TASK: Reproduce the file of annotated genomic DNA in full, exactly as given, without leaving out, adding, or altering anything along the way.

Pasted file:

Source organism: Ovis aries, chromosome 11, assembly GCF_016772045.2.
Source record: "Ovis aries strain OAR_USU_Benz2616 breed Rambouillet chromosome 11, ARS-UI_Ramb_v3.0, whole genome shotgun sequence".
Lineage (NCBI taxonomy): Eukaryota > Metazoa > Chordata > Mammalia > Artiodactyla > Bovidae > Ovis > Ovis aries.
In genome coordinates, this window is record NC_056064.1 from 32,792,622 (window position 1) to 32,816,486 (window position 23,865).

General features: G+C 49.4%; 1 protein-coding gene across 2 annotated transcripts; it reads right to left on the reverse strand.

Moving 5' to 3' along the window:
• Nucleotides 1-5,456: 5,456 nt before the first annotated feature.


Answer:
Source organism: Ovis aries, chromosome 11, assembly GCF_016772045.2.
Source record: "Ovis aries strain OAR_USU_Benz2616 breed Rambouillet chromosome 11, ARS-UI_Ramb_v3.0, whole genome shotgun sequence".
Lineage (NCBI taxonomy): Eukaryota > Metazoa > Chordata > Mammalia > Artiodactyla > Bovidae > Ovis > Ovis aries.
In genome coordinates, this window is record NC_056064.1 from 32,792,622 (window position 1) to 32,816,486 (window position 23,865).

General features: G+C 49.4%; 1 protein-coding gene across 2 annotated transcripts; it reads right to left on the reverse strand.

Moving 5' to 3' along the window:
• Nucleotides 1-5,456: 5,456 nt before the first annotated feature.